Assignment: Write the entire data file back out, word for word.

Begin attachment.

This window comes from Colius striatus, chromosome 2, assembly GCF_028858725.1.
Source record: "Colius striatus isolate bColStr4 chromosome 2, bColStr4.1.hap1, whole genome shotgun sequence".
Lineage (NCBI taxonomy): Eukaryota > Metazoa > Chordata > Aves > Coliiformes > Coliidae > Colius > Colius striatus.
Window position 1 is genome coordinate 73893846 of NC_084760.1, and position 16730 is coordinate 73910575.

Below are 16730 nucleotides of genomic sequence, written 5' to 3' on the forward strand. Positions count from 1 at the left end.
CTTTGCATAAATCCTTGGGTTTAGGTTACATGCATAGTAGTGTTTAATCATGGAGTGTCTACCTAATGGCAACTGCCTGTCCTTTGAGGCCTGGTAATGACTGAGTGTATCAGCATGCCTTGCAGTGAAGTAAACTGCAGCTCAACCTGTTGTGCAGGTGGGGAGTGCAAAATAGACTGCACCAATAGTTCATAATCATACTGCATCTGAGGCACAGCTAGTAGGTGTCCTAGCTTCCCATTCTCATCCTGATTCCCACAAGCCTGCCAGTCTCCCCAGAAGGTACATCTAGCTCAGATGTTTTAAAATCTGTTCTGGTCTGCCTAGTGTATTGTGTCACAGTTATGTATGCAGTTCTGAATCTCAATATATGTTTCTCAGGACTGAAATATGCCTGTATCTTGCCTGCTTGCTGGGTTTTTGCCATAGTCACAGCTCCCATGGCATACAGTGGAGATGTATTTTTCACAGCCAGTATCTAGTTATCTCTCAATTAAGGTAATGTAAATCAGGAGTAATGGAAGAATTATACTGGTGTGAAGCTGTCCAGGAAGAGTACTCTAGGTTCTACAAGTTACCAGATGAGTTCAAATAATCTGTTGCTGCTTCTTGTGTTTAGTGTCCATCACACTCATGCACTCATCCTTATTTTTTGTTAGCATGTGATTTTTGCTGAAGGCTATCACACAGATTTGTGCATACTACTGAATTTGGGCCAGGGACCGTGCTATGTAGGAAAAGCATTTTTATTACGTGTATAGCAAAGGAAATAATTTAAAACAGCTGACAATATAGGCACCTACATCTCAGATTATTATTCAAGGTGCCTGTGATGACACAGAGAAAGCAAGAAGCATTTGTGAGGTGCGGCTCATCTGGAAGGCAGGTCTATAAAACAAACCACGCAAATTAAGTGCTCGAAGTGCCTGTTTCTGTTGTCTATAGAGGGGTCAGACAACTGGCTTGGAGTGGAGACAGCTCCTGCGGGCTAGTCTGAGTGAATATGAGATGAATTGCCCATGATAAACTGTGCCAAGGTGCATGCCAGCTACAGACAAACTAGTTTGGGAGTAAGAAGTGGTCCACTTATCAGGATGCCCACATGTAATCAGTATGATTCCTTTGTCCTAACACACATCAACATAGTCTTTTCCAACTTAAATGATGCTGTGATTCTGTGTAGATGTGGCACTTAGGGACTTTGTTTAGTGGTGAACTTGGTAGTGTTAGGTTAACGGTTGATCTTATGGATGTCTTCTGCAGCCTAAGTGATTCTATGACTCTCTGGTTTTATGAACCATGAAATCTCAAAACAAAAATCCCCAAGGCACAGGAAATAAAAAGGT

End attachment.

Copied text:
This window comes from Colius striatus, chromosome 2, assembly GCF_028858725.1.
Source record: "Colius striatus isolate bColStr4 chromosome 2, bColStr4.1.hap1, whole genome shotgun sequence".
Lineage (NCBI taxonomy): Eukaryota > Metazoa > Chordata > Aves > Coliiformes > Coliidae > Colius > Colius striatus.
Window position 1 is genome coordinate 73893846 of NC_084760.1, and position 16730 is coordinate 73910575.

Below are 16730 nucleotides of genomic sequence, written 5' to 3' on the forward strand. Positions count from 1 at the left end.
CTTTGCATAAATCCTTGGGTTTAGGTTACATGCATAGTAGTGTTTAATCATGGAGTGTCTACCTAATGGCAACTGCCTGTCCTTTGAGGCCTGGTAATGACTGAGTGTATCAGCATGCCTTGCAGTGAAGTAAACTGCAGCTCAACCTGTTGTGCAGGTGGGGAGTGCAAAATAGACTGCACCAATAGTTCATAATCATACTGCATCTGAGGCACAGCTAGTAGGTGTCCTAGCTTCCCATTCTCATCCTGATTCCCACAAGCCTGCCAGTCTCCCCAGAAGGTACATCTAGCTCAGATGTTTTAAAATCTGTTCTGGTCTGCCTAGTGTATTGTGTCACAGTTATGTATGCAGTTCTGAATCTCAATATATGTTTCTCAGGACTGAAATATGCCTGTATCTTGCCTGCTTGCTGGGTTTTTGCCATAGTCACAGCTCCCATGGCATACAGTGGAGATGTATTTTTCACAGCCAGTATCTAGTTATCTCTCAATTAAGGTAATGTAAATCAGGAGTAATGGAAGAATTATACTGGTGTGAAGCTGTCCAGGAAGAGTACTCTAGGTTCTACAAGTTACCAGATGAGTTCAAATAATCTGTTGCTGCTTCTTGTGTTTAGTGTCCATCACACTCATGCACTCATCCTTATTTTTTGTTAGCATGTGATTTTTGCTGAAGGCTATCACACAGATTTGTGCATACTACTGAATTTGGGCCAGGGACCGTGCTATGTAGGAAAAGCATTTTTATTACGTGTATAGCAAAGGAAATAATTTAAAACAGCTGACAATATAGGCACCTACATCTCAGATTATTATTCAAGGTGCCTGTGATGACACAGAGAAAGCAAGAAGCATTTGTGAGGTGCGGCTCATCTGGAAGGCAGGTCTATAAAACAAACCACGCAAATTAAGTGCTCGAAGTGCCTGTTTCTGTTGTCTATAGAGGGGTCAGACAACTGGCTTGGAGTGGAGACAGCTCCTGCGGGCTAGTCTGAGTGAATATGAGATGAATTGCCCATGATAAACTGTGCCAAGGTGCATGCCAGCTACAGACAAACTAGTTTGGGAGTAAGAAGTGGTCCACTTATCAGGATGCCCACATGTAATCAGTATGATTCCTTTGTCCTAACACACATCAACATAGTCTTTTCCAACTTAAATGATGCTGTGATTCTGTGTAGATGTGGCACTTAGGGACTTTGTTTAGTGGTGAACTTGGTAGTGTTAGGTTAACGGTTGATCTTATGGATGTCTTCTGCAGCCTAAGTGATTCTATGACTCTCTGGTTTTATGAACCATGAAATCTCAAAACAAAAATCCCCAAGGCACAGGAAATAAAAAGGT